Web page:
It was pretty terrible for me during the first week (partially because of my huge feet I presume) since that area was pressing into my feet to the point where it was painful at times when the shoe flexed.
Don’t worry though – through multiple reviews and user feedback I’ve heard people having the same thing but it mainly goes away for all. And it should go away quicker for you than for me as well.
COMFORT: FAST, LIGHT AND SMOOTH
Let’s touch on comfort. The shoe feels light as hell as well. Even though it’s not among the lightest shoes in terms of pure numbers, the most important thing is how they actually feel in action.
And the Harden Vol 4 feels as fast & light as ever.
Lastly, let’s talk about the internal padding. It’s everywhere. And there’s a lot of it. While that might take away some space and condense your foot, man it’s comfy in there!
Soft and buttery smooth is the best way to describe it. If you feel like these fit you properly but your foot’s really cradled in there, give ’em some time to fully break in, or go up half a size if you prefer a roomier fit.
adidas loves to switch things up almost every year when it comes to the outsole and even though I’d prefer all brands to just stick with solid/XDR rubber & good ol’ herringbone, I wasn’t disappointed with the Harden Vol 4’s traction.
As you can see, the heel and forefoot portions are separated pretty distinctively – the heel portion uses a more spaced out pattern while the forefoot area is denser to cover more ground for stops, cuts, changes of direction, etc.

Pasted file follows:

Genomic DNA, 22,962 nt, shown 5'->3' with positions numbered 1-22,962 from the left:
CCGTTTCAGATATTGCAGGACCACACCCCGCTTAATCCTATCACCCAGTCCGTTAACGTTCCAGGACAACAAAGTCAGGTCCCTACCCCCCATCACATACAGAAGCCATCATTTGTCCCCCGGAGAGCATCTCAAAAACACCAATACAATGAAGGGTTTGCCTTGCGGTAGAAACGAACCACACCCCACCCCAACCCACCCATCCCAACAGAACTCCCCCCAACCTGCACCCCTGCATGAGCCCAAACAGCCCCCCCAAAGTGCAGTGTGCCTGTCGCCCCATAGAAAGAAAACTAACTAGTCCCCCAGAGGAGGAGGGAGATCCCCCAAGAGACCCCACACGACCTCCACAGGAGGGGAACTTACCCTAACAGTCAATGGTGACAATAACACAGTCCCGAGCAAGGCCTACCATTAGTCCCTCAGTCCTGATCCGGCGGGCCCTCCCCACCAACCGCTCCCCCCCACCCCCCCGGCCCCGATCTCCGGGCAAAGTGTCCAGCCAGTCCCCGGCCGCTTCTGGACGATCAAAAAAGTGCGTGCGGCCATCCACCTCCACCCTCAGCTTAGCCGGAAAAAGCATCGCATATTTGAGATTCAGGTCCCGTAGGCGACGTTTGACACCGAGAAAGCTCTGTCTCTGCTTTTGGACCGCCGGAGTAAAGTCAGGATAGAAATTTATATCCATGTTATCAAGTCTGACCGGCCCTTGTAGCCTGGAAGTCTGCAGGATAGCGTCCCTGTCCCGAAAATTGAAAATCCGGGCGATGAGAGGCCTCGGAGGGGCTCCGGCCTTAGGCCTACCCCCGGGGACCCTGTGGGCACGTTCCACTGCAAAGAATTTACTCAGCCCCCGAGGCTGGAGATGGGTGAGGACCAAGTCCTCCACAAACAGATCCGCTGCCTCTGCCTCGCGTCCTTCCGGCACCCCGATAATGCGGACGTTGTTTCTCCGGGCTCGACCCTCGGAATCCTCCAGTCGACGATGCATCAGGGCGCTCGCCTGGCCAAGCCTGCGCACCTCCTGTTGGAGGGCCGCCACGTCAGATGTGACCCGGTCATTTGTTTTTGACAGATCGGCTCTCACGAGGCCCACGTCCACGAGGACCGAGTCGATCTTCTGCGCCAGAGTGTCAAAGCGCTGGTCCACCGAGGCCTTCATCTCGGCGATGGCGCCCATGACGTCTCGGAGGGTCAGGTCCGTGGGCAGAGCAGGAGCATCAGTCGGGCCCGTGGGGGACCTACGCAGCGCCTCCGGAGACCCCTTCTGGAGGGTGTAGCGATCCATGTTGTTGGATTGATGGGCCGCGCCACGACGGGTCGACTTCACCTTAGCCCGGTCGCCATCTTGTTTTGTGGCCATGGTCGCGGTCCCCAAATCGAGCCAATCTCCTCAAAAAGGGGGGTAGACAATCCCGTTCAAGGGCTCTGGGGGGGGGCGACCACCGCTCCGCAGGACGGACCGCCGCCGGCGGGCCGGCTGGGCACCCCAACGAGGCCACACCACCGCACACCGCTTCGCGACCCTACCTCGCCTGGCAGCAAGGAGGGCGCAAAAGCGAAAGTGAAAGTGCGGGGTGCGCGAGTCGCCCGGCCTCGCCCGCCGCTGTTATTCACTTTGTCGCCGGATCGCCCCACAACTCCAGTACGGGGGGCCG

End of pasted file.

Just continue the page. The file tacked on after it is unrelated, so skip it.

I’m not sure how these would’ve performed if a consistent pattern was used all throughout the outsole but the traction on these was great regardless.
The rubber used on these is almost ridiculously sticky, so that also helped with how quick and effective each stop or shift was. And sticky also means A TON of squeak. Get your ears ready.
However, tacky rubber also means dust sticking to it very easily. Even though the pattern is properly spaced out and there’s room for dust to escape, the glue-like rubber catches all of it, so occasional wiping will be needed to keep the traction consistent.
Not the worst scenario there was at all though – the traction never dropped to a point where I’d feel a decrease, even when I’d skip a wipe where I’d normally do it, such as during longer, more intense stretches of a game.
And I was playing in a park – all kinds of debris is surely a factor there.
Speaking of which, how’s the durability for outdoors you ask? While the shoe is clearly not an “outdoor” model so to speak, the outsole does hold up well.
I’m just under three months in with the shoe and I do see frayings mostly in the medial and lateral areas of the pattern where it shapes out to those lines.
Still though, not enough to where I’d feel a noticeable impact. I really can’t tell you how long these will last since that’s kinda impossible to measure accurately but don’t be afraid to take these outside, even for a whole season.